and is a contemporary novel. As a contemporary novel, Beloved also resembles the ghost story, a mystery, and a work of historical fiction. Morrison's novel is steeped in popular black culture, its music and folklore. Her novels juxtapose and combine joy and pain, laughter and tears, and love and death. These same combinations are the essence of blues, jazz, spirituals. The tradition of black female writers is also a strong factor-- Phyllis Wheatley and Lucy Terry (1st published black females in America who were also slaves), Zora Neale Hurston (Harlem Renaissance) and Maya Angelou and Alice Walker (Women's Rights Movement and Black Rights Movement). She relies heavily on both oral tradition, and the slave narrative. Writing in the 20th century, Toni Morrison's purpose is still a corrective one: the history of slavery must not be forgotten. Her purpose is to 'fill in the blankis that the traditional slave narrative left.' Toni Morrison was born Chloe Ardelia Wofford on February 18th, 1931 in Lorain, Ohio-- her parents were Ramah and George Wofford, two working class black citizens. In 1949, Morrison entered Howard University and received her BA in English in 1953. She then went on to earn a Master of Arts degree in English from Cornell University. In 1958, she married Harold Morrison, a Jamaican architect who worked with her at Howard University; they have two children, Harold and Slade, and are believed to be married still. She has written many other important works, such as The Bluest Eye, Sula and Song of Solomon. Her most successful work 'Beloved' earned her the Nobel Prize for Literature in 1993. After receiving her degree, she became an English instructor at Texas University, eventually returning to Howard University to teach English. Afterwards, Morrison taught two branches at the State University in New York, where she still resides. The main character, Sethe, was born into slavery and worked most of her life at a farm in Pulaski County, Kentucky called Sweet Home. After a traumatic event occurs and she is violated and beaten, Sethe sends her children to Ohio and escapes while pregnant. On her journey to freedom, she meets a strange white woman named Amy Denver who helps deliver her baby and inspires Sethe to name her child Denver. Sethe and Denver cross the Ohio River with the aid of Stamp Paid, another important character. She arrives at her mother-in-law, Baby Suggs, house-- 124 Bluestone Road. After 28 days of freedom, Sethe's slavemaster, Schoolteacher, comes to recollect his property. Panicking, Sethe gathers her children and attempts to murder them all, but is only successful with her firstborn daughter. 18 years after this, what is called '' The Misery," Baby Suggs is dead and Denver and her mother live a secluded life in the now run-down 124. The abode is haunted by the spirit of her murdered child, who causes destruction and further isolates them from the community. One day, an old friend from Sweet Home, Paul D, turns up on Sethe's porch and they rekindle their friendship in a much more romantic way. Denver is off-put by the arrival, even more so when Paul D runs the ghost out of 124. After returning from a carnival in town, Sethe, Paul D and Denver discover a strange lady outside of their home. She reveals herself to be called "Beloved," which is the engraving on the dead child's grave. Beloved stays at 124 and continues to behave in a very unnatural manner, like that of a child. Denver and Sethe have an instant connection with her, but Paul D senses that there is something wrong with her. Eventually, his suspicions are confirmed when she attempts to seduce him and ultimately forces him to have sex with her. Paul D continues to feel guilt over this and, after finding out about " The Misery," leaves Sethe. Beloved becomes the focal point of Sethe and Denver's life and Sethe eventually comes to the conclusion that Beloved is the reincarnation of her dead daughter. After this realization, she devotes all her time, money and energy to pleasing Beloved, while neglecting Denver. Denver seeks help after seeing the detrimental effects this has on her mother and her desperation leads the women in the community to rally together to save Sethe. Following their intervention, Beloved disappears and is eventually forgotten. Paul D returns to 124 and Denver begins her own life. Morrison uses the present tense throughout Beloved, although the narrative spans a period of some fifty years. Moreover, the readers are often denied vital knowledge. The shifting voice of the narrator, which flits in and out of different characters' thoughts, conveys a similar process of "defamiliarisation" for the reader. In Section Two, there are four sections that represent the interior monologues of Sethe, Denver, and Beloved. The language in these sections are highly repetitive and circular. This style is called stream of consciousness. She plays with repetition, a musical device, repeating memories and images. She uses numerous metaphors that are self-reflexive, referring a context and experiences already established by the novel. A. The Dehumanization of Slaves:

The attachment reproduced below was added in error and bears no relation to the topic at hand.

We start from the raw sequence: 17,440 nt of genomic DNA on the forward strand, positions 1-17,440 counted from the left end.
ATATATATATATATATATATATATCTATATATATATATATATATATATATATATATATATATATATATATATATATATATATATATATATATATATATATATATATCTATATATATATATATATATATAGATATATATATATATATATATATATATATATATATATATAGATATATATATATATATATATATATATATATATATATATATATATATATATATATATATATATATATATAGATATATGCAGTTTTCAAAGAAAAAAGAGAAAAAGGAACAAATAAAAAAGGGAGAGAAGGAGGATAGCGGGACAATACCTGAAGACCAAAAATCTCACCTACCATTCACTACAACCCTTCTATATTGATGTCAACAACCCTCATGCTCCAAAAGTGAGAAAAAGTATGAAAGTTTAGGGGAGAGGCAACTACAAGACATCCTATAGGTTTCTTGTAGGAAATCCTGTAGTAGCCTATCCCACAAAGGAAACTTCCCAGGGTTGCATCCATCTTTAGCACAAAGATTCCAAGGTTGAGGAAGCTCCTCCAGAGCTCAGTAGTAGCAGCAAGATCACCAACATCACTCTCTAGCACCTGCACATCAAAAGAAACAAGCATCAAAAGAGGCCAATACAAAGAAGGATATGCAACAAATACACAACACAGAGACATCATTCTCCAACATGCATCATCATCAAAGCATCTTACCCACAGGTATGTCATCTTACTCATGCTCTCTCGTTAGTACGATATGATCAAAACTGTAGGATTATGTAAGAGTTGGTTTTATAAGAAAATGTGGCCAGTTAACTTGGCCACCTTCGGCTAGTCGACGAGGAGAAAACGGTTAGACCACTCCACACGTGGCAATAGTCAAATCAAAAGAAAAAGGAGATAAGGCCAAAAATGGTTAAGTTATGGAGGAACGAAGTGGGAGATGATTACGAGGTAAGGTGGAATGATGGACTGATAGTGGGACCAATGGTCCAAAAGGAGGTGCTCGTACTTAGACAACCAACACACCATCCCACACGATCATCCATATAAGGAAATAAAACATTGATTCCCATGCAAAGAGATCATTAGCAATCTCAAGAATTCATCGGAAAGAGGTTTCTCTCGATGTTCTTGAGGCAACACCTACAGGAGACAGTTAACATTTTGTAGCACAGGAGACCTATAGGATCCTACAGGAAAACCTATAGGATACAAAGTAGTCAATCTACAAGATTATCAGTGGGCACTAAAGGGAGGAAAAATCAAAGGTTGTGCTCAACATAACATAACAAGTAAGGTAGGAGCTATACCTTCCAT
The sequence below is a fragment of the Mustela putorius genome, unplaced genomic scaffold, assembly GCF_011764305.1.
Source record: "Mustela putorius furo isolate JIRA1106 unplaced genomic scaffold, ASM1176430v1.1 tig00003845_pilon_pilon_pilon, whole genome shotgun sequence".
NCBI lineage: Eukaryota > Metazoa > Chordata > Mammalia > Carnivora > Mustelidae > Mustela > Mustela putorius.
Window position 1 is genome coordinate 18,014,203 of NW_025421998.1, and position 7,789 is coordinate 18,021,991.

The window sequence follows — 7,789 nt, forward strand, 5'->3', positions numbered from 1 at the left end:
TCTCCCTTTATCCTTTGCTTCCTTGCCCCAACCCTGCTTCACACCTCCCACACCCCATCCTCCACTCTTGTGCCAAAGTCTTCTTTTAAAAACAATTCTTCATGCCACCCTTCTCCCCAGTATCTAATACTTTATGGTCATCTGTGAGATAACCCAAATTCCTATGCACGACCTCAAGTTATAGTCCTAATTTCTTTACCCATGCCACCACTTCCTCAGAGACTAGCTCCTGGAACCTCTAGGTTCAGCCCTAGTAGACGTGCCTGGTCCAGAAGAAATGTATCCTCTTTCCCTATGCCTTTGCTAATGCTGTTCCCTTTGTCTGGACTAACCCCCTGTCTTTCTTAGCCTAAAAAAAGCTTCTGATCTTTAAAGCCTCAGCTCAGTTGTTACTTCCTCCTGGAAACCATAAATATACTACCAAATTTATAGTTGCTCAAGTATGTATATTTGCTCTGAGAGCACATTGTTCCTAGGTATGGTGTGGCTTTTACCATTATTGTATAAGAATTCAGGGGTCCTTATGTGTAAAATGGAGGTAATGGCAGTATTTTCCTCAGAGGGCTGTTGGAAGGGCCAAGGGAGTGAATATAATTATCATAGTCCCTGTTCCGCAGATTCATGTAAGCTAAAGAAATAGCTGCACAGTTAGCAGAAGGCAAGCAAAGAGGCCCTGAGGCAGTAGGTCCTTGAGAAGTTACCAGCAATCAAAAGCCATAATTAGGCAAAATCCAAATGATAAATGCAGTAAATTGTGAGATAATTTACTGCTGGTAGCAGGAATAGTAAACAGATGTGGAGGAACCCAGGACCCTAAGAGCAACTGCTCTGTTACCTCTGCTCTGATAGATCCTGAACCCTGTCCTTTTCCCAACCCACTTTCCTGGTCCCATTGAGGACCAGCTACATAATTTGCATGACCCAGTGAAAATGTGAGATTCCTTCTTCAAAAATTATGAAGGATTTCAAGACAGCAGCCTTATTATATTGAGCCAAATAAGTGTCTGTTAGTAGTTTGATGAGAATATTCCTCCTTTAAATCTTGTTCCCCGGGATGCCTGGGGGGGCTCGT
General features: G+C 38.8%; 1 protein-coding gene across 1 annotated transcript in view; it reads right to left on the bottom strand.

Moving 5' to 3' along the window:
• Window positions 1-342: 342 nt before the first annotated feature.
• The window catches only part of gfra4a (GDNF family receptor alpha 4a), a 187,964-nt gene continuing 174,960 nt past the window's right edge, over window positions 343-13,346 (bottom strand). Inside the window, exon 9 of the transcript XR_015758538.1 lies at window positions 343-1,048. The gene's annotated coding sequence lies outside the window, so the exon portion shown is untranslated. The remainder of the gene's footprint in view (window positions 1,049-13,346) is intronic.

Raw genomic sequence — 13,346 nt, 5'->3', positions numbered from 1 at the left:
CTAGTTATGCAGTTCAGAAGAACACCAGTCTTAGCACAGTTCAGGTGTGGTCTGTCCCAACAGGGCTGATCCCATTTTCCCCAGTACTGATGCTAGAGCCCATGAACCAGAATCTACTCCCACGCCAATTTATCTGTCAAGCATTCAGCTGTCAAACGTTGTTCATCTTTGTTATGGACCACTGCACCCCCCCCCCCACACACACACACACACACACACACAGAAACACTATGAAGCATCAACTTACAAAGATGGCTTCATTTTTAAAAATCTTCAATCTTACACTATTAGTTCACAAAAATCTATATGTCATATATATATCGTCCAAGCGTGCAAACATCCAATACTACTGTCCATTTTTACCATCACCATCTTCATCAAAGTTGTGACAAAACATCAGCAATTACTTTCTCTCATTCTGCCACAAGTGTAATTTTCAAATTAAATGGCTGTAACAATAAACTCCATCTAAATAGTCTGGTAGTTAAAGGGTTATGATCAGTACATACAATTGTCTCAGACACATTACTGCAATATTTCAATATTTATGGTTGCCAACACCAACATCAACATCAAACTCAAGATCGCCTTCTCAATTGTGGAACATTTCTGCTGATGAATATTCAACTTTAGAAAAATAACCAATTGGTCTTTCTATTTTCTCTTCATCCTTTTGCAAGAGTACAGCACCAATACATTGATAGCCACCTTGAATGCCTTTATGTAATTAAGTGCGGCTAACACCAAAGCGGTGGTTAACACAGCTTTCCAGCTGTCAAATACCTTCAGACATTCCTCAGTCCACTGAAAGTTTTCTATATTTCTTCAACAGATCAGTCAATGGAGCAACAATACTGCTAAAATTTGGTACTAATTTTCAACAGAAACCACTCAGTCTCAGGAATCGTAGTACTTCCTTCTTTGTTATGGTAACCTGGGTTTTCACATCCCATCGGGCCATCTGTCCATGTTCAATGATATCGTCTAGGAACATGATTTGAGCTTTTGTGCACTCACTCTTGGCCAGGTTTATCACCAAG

Schoolteachers instructions to his pupils to list the slave's animal characteristics.